On June 22, the U.S. Supreme Court has ruled that police require a search warrant to perform cellphone tower searches. In other words, in order for law enforcement to track your past whereabouts—through historical cellphone location—will need a judge’s approval.
The 5-4 ruling was written by conservative Chief Justice John Roberts, who sided with the four liberal justices. That reversed and remanded a Sixth Circuit Court of Appeals decision.
Carpenter v. United States is the first case regarding phone location data that the Supreme Court has ruled on. This case initially came to light back in 2014 when Carpenter was convicted of multiple armed robberies in 2010 and 201, resulting in a 116-year prison sentence.
The verdict was made after the prosecution gained access to Carpenter’s cell-location data based on the Stored Communications Act of 1986, not a search warrant. The act allows phone companies to turn over records if the government has reasonable grounds to believe they will aid a criminal investigation.
Lower courts determined that collection of cellphone location data is legal based on the “third party doctrine," which is based on prior Supreme Court cases which upheld law enforcement access to suspects’ bank records and phone numbers. The theory goes that consumers should know that phone companies can keep track of them, so their locations are not considered private.
However, Chief Justice Roberts wrote the government’s searches of Carpenter’s phone records were deemed a Fourth Amendment search. He said permitting government access to GPS data violates Carpenter’s Fourth Amendment rights, by providing police officers with his entire location history.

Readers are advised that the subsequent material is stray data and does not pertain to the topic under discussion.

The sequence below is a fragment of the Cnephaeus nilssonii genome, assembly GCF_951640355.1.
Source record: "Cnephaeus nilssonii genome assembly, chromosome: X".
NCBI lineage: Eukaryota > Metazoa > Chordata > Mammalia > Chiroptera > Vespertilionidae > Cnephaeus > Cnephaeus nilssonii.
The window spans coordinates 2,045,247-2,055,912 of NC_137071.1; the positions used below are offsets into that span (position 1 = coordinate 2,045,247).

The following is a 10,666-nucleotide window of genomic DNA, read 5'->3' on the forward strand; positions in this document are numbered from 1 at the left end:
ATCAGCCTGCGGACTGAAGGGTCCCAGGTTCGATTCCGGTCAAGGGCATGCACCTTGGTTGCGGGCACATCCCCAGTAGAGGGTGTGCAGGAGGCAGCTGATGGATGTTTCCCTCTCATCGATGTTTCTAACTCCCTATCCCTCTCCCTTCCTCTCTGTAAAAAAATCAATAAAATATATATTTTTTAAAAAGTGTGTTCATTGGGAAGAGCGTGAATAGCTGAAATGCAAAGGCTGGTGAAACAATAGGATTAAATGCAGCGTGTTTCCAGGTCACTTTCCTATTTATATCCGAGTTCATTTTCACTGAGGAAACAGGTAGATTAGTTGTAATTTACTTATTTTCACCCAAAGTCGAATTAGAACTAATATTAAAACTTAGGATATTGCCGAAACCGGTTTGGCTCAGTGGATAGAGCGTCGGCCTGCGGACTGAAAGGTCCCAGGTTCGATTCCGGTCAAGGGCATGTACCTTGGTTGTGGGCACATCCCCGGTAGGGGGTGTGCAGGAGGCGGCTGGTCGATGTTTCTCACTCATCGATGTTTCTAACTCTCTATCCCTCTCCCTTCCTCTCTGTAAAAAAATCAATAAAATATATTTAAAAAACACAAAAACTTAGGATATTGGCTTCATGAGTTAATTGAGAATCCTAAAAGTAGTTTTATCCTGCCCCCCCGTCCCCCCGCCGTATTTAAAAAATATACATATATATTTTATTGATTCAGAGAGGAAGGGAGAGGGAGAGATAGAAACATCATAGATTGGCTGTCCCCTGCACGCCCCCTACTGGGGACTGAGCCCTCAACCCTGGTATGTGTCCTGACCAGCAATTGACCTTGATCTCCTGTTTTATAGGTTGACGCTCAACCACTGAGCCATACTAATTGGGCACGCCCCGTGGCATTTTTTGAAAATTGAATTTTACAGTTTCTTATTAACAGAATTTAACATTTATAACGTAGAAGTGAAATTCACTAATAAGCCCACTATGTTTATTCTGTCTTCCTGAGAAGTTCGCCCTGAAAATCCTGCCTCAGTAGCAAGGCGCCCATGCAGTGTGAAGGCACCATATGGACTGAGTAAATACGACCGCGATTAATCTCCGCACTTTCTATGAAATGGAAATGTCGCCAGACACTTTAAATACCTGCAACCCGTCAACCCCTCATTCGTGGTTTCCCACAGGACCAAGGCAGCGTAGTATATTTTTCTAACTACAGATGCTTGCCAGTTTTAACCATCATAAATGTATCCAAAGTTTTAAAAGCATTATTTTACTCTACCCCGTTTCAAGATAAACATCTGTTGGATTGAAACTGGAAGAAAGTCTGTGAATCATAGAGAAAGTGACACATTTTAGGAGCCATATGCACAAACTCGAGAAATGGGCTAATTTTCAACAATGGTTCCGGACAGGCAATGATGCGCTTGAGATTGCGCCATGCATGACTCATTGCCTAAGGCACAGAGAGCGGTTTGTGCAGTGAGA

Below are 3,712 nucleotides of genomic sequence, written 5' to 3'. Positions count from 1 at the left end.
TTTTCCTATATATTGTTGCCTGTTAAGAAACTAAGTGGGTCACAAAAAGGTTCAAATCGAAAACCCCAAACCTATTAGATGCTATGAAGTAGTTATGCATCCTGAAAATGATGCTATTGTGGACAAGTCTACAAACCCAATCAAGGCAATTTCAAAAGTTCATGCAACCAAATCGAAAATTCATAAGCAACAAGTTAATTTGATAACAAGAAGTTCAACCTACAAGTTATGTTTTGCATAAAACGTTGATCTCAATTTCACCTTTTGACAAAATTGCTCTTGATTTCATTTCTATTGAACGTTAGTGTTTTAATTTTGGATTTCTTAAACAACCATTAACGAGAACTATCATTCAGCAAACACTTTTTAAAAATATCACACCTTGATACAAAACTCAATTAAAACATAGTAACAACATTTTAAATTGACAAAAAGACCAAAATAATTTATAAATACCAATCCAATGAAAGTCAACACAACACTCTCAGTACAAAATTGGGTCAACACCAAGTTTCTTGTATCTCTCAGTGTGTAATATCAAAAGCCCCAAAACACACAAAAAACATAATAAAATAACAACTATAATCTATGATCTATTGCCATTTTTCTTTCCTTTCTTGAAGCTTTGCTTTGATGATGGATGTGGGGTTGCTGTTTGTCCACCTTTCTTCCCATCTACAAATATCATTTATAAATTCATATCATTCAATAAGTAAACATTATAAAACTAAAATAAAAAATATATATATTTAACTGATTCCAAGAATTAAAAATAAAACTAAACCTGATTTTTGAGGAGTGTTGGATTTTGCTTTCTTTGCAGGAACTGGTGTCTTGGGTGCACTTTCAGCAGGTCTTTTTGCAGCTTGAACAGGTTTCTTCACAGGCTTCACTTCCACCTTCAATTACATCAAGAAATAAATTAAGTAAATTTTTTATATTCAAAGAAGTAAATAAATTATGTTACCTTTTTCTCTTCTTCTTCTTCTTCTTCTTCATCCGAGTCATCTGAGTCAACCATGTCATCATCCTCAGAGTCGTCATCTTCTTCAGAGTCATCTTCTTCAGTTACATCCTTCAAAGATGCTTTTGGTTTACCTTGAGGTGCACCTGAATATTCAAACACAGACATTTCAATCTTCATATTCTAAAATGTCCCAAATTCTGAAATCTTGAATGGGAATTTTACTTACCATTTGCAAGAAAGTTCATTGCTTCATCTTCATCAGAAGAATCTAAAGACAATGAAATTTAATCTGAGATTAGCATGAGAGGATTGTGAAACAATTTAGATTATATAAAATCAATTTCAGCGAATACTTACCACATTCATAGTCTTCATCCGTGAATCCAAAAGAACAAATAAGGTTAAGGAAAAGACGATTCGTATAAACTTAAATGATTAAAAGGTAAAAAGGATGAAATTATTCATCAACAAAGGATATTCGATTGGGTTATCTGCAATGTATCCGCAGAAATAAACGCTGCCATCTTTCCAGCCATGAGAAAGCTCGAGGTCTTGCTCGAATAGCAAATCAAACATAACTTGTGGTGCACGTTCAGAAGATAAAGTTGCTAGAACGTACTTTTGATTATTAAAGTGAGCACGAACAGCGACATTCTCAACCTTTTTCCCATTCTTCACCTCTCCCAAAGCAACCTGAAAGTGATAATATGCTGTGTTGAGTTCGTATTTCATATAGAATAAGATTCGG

"While the third-party doctrine applies to landline telephone numbers and bank records, it is not clear whether its logic extends to the qualitatively different category of cell-site records. Given the unique nature of cell phone location records, the fact that the information is held by a third party does not by itself overcome the user's claim to Fourth Amendment protection...The location information obtained from Carpenter's wireless carriers was the product of a search."
Keep in mind, the ruling does not affect law enforcement’s ability to track someone in real time using cell data, specifically referring to fleeing suspects.
The ruling is a substantial victory for advocates of increased privacy rights who argued further protections were necessary with regard to the government obtaining information from a third party, such as a cellphone company.